The syndrome typically starts with discrete episodes of anxiety that may be mild at first but increase in intensity over successive episodes. These episodes usually last for a few minutes but may take several hours, after which the patient may avoid the scene of the original panic or anything associated with it for some time for fear of feeling the sensations again (Marks, 1987).
This avoidance may be maintained through a vicious circle of anticipatory anxiety: fear of the fear. The most effective treatment for agoraphobic symptoms is graduated exposure, in real life, to the avoided situations (Brooking et al, 1996).
Joseph Wolpe is best known for the use and development of systematic desensitisation (Gross, 1996). He argued that as most 'abnormal' behaviour, like 'normal' behaviour, is learned so it can be unlearned and replaced with more adaptive reactions. By facing something that has been avoided because it provokes anxiety - a technique known as exposure - the vicious circle that maintains anxiety is broken (Hawton et al, 1996).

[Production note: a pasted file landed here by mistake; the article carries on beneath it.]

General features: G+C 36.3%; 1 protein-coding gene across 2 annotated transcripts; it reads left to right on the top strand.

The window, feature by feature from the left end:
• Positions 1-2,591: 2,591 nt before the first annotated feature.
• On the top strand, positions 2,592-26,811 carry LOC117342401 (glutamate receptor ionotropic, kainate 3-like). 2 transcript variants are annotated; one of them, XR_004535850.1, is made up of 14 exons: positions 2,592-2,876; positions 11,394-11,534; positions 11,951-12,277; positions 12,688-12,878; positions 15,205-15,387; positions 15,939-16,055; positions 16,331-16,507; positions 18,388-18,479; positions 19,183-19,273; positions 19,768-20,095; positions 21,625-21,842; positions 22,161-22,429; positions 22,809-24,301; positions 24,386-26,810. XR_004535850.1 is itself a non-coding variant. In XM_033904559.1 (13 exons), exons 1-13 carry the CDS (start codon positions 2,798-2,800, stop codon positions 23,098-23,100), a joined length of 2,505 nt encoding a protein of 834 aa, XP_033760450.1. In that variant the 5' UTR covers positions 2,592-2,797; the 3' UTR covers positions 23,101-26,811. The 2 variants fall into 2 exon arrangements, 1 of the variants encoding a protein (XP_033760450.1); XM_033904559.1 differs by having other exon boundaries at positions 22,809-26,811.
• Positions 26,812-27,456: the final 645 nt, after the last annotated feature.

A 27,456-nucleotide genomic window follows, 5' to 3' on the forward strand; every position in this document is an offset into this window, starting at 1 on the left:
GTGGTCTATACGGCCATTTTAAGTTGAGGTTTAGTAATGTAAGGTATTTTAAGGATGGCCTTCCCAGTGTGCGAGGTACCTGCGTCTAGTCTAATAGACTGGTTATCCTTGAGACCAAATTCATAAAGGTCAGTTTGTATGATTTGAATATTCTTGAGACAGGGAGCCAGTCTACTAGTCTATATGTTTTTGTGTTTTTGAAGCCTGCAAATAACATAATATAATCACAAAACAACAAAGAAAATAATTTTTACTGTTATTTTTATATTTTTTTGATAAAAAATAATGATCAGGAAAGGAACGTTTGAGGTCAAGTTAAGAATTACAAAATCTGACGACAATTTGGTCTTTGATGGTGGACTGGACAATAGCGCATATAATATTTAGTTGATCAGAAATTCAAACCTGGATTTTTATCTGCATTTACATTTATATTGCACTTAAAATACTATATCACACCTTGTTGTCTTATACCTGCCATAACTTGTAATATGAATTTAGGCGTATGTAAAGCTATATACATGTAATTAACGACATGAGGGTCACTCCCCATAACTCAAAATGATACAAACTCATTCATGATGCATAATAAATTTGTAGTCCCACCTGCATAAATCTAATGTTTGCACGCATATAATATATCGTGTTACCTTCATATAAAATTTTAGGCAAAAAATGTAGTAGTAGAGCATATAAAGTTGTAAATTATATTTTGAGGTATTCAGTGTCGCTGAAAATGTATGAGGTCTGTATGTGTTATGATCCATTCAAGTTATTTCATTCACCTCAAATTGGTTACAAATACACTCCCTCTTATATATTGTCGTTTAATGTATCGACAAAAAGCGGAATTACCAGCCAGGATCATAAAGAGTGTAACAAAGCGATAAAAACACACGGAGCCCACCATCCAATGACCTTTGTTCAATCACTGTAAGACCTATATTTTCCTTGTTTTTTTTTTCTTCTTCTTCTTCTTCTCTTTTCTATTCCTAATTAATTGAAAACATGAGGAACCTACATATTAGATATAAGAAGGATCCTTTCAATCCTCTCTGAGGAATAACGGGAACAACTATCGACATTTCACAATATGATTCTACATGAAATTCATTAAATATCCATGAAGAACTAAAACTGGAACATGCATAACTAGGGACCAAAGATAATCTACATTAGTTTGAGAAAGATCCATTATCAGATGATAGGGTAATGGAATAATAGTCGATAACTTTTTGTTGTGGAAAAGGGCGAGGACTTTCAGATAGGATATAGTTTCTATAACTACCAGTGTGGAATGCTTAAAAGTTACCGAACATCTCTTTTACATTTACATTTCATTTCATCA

Exposure should be graduated, preferably repeated every day and prolonged (Hawton et al, 1996). On exposure to the situation the patient may try to avoid it or escape from it, seeking reassurance from those around or using rituals or agents such as alcohol, drugs or charms to neutralise the anxiety. To overcome the fear, the patient must be exposed to the situation without escaping or using rituals or agents (Thomas et al, 1997).
Short exposure sessions are not as effective as longer sessions, and allowing the patient to leave the situation while still highly anxious may be damaging. Infrequent exposure to stimuli often results in the patient becoming more sensitised to them (Brooking et al, 1996).
Assessment of the problem is a vital component of behavioural work. It can reveal the severity of the disorder, its impact on the patient and those close to them, and the patient's motivation and ability to change. It also develops the therapeutic relationship and builds trust.
Chambless et al's agoraphobic cognitions questionnaire (Hawton et al, 1996) is useful for measuring cognitive ability, while Chambless et al's (1985) mobility inventory for agoraphobia is used to identify behavioural elements of the problem. These assessments attempt to uncover the extent to which the disorder interferes with patients' lifestyles - how much it prevents them from doing things they would normally enjoy and what situations they try to avoid.